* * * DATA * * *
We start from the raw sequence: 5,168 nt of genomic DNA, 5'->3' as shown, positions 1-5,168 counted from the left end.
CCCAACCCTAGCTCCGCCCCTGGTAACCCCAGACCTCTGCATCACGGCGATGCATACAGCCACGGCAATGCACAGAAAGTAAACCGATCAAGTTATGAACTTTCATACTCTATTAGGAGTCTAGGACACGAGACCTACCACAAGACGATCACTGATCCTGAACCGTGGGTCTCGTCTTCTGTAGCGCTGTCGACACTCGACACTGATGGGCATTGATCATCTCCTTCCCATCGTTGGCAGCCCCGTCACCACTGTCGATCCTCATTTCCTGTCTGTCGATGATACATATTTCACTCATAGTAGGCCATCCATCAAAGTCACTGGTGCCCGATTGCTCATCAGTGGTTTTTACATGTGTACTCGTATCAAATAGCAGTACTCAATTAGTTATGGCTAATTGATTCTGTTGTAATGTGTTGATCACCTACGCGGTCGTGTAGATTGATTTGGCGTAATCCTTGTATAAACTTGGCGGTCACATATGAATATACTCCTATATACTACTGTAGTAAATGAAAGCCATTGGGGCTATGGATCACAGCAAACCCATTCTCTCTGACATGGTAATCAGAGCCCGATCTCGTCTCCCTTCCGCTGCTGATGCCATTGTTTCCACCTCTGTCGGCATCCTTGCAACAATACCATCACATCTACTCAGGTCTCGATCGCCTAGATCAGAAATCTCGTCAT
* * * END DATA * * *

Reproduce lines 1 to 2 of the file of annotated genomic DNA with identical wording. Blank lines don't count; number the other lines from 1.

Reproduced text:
We start from the raw sequence: 5,168 nt of genomic DNA, 5'->3' as shown, positions 1-5,168 counted from the left end.
CCCAACCCTAGCTCCGCCCCTGGTAACCCCAGACCTCTGCATCACGGCGATGCATACAGCCACGGCAATGCACAGAAAGTAAACCGATCAAGTTATGAACTTTCATACTCTATTAGGAGTCTAGGACACGAGACCTACCACAAGACGATCACTGATCCTGAACCGTGGGTCTCGTCTTCTGTAGCGCTGTCGACACTCGACACTGATGGGCATTGATCATCTCCTTCCCATCGTTGGCAGCCCCGTCACCACTGTCGATCCTCATTTCCTGTCTGTCGATGATACATATTTCACTCATAGTAGGCCATCCATCAAAGTCACTGGTGCCCGATTGCTCATCAGTGGTTTTTACATGTGTACTCGTATCAAATAGCAGTACTCAATTAGTTATGGCTAATTGATTCTGTTGTAATGTGTTGATCACCTACGCGGTCGTGTAGATTGATTTGGCGTAATCCTTGTATAAACTTGGCGGTCACATATGAATATACTCCTATATACTACTGTAGTAAATGAAAGCCATTGGGGCTATGGATCACAGCAAACCCATTCTCTCTGACATGGTAATCAGAGCCCGATCTCGTCTCCCTTCCGCTGCTGATGCCATTGTTTCCACCTCTGTCGGCATCCTTGCAACAATACCATCACATCTACTCAGGTCTCGATCGCCTAGATCAGAAATCTCGTCAT